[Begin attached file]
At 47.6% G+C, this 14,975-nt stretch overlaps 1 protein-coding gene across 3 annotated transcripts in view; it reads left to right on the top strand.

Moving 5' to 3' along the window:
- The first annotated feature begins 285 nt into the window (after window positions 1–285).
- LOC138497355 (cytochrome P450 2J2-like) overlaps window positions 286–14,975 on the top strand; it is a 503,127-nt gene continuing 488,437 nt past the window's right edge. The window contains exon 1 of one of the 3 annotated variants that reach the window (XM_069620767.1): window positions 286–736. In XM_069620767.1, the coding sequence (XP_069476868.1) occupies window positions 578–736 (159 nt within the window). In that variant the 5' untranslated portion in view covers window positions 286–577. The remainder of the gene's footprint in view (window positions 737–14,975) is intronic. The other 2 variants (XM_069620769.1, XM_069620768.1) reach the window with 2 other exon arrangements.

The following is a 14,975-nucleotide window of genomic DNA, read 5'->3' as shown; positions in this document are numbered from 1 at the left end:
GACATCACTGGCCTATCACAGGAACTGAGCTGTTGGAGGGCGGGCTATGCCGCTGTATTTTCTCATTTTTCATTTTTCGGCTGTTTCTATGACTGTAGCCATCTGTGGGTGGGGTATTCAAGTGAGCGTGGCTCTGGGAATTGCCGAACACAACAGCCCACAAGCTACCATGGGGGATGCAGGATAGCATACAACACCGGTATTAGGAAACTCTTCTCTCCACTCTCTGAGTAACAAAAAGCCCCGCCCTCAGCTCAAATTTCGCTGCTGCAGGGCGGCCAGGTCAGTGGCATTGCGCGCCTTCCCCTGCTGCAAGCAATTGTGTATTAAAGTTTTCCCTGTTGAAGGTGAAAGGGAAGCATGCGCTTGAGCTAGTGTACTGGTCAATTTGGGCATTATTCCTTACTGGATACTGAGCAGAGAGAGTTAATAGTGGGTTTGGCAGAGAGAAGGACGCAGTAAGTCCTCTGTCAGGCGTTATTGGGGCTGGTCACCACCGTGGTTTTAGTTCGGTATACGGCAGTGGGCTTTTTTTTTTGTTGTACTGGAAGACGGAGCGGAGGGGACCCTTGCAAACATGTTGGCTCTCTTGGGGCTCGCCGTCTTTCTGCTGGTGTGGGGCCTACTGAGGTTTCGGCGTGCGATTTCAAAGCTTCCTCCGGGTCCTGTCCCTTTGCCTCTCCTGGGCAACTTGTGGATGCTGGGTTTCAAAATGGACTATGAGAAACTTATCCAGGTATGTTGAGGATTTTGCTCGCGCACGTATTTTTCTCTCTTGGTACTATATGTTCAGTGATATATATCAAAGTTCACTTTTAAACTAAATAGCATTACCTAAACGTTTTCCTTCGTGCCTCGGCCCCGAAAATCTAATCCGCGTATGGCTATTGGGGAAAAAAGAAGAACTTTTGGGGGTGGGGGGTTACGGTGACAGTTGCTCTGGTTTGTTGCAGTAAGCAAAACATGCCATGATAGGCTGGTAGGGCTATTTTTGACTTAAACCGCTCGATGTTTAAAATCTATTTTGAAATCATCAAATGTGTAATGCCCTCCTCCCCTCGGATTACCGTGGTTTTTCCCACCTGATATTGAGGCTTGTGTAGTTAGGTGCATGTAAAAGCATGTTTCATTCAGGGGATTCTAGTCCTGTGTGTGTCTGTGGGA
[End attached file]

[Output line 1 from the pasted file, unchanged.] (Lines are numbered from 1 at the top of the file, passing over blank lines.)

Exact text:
At 47.6% G+C, this 14,975-nt stretch overlaps 1 protein-coding gene across 3 annotated transcripts in view; it reads left to right on the top strand.